MPs rebuke Foreign Secretary over ‘ban’ on embassies flying Pride flag
MPs have rebuked the Foreign Secretary Phillip Hammond over an ongoing ban on the Pride flag being flown from embassies or the Foreign Office.
Mr Hammond came under fire last year over a memo sent to British embassies ahead of Pride Month, ‘reminding’ them of a policy that blocks any flag other than the Union Flag being flown.
Former Foreign Secretaries David Miliband and William Hague had both permitted rainbow flags to be flown in spite of the rule – but under Mr Hammond the FCO has sought to reinstate the blanket policy.
The FCO also opted not to fly the rainbow flag from its Whitehall office for Pride in London, despite other government departments doing so.
The Foreign Affairs Select Committee singled out the apparent changes for criticism in a Parliamentary report this week – noting the move may be seen as confusing given the FCO’s continued lobbying on LGBT rights abroad.
The report, authored by out Tory MP Crispin Blunt states: “We, along with many others, noticed the FCO’s decision not to fly the Rainbow Flag for London Pride in 2015, which reversed the policy of the previous Foreign Secretary and separated the FCO from the numerous other Government departments which did fly the Rainbow Flag.
“The decision by the current Foreign Secretary not to fly the Rainbow Flag at FCO buildings for Pride 2015 signalled an apparent change in FCO policy and sent a message that contradicts much of the actual work and objectives of the FCO.”
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The report adds: “We recommend that the FCO reverses its decision not to fly the Rainbow Flag for national Pride events.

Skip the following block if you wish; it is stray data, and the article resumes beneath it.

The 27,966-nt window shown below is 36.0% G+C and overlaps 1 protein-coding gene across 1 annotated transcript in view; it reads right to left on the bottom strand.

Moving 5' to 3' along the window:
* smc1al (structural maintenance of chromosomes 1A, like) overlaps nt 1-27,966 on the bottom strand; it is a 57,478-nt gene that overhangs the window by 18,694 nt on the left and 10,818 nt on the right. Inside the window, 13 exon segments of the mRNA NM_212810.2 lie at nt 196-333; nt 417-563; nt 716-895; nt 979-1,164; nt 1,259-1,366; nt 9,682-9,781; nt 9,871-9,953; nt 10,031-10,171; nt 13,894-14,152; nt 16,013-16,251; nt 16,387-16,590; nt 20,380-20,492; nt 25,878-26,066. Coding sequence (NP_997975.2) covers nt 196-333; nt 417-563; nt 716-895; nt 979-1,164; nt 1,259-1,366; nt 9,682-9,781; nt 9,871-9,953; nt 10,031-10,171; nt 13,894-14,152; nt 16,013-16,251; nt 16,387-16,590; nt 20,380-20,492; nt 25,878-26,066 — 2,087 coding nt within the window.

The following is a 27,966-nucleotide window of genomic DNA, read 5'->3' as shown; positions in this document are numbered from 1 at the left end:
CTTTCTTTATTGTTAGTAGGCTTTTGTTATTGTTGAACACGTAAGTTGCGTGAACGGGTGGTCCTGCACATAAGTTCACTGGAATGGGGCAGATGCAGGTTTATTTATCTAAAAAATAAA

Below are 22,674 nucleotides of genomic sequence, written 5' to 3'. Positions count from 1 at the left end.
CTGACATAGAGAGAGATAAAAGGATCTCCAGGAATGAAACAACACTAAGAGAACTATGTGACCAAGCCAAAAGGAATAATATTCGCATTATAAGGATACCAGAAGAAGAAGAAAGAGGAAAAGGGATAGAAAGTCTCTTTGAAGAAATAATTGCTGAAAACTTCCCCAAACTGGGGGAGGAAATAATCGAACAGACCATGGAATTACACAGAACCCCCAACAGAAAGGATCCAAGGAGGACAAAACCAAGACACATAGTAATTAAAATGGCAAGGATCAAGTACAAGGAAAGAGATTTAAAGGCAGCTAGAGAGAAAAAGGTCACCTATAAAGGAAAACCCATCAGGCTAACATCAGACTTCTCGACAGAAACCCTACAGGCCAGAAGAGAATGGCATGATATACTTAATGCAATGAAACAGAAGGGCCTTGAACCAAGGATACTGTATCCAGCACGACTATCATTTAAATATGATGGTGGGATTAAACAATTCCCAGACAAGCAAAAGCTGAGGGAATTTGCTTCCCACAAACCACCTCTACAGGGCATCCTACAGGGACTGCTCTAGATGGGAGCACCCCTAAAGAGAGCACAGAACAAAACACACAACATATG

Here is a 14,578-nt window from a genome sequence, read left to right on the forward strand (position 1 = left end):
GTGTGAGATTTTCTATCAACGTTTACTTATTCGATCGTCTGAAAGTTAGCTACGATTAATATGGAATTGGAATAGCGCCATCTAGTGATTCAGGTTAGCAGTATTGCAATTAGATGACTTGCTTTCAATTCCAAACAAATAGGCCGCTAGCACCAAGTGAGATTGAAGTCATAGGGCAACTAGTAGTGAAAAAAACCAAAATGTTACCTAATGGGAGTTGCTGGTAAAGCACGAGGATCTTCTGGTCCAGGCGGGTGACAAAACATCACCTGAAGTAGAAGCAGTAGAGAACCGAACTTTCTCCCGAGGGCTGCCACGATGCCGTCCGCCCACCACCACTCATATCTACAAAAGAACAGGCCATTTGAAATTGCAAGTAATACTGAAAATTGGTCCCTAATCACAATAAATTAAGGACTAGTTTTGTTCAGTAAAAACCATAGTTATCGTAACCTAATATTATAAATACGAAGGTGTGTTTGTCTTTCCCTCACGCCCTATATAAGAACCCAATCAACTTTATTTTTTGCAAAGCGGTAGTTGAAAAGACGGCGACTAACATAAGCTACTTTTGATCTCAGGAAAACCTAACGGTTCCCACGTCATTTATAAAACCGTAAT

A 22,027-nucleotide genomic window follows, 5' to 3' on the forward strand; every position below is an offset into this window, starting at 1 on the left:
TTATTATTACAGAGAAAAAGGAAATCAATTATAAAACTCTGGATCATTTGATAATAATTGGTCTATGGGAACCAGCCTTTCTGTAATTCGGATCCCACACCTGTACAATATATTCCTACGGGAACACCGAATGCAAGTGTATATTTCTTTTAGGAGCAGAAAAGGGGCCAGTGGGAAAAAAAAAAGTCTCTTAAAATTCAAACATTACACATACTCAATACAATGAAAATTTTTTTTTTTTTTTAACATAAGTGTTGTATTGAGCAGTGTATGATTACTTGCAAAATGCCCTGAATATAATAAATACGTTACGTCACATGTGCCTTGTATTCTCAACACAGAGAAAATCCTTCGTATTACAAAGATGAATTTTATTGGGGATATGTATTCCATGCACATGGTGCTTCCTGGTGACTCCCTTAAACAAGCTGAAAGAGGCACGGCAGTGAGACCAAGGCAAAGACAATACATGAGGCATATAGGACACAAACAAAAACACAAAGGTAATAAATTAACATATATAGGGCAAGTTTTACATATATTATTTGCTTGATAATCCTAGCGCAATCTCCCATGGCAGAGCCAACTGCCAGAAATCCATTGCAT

“In the absence of such events due to host nation intolerance of equality around sexuality, the FCO should fly the Rainbow Flag from Missions abroad alongside the Union Flag on IDAHOT Day (International Day Against Homophobia, Transphobia and Biphobia).”
The FCO maintains that it is simply enforcing pre-existing policies – despite a statement in 2008 suggesting the decision to fly rainbow flags around Pride events could be “taken up by each embassy”.
Elsewhere, the report questioned the ‘deprioritisation’ of human rights in international diplomacy, as the UK grows close ties with oppressive regimes including Saudi Arabia.
The committee wrote: “Whilst the Minister strongly rejected the suggestion that the FCO has deprioritised human rights, the written evidence that we received indicates that there is plainly a perception that this has occurred.
“Perceptions and symbols matter, particularly in the context of the UK’s soft power and international influence.
“We recommend that the FCO is more mindful of the perceptions it creates at Ministerial level, especially when other interests are engaged such as prosperity and security, as is the case with China, Egypt and Saudi Arabia.”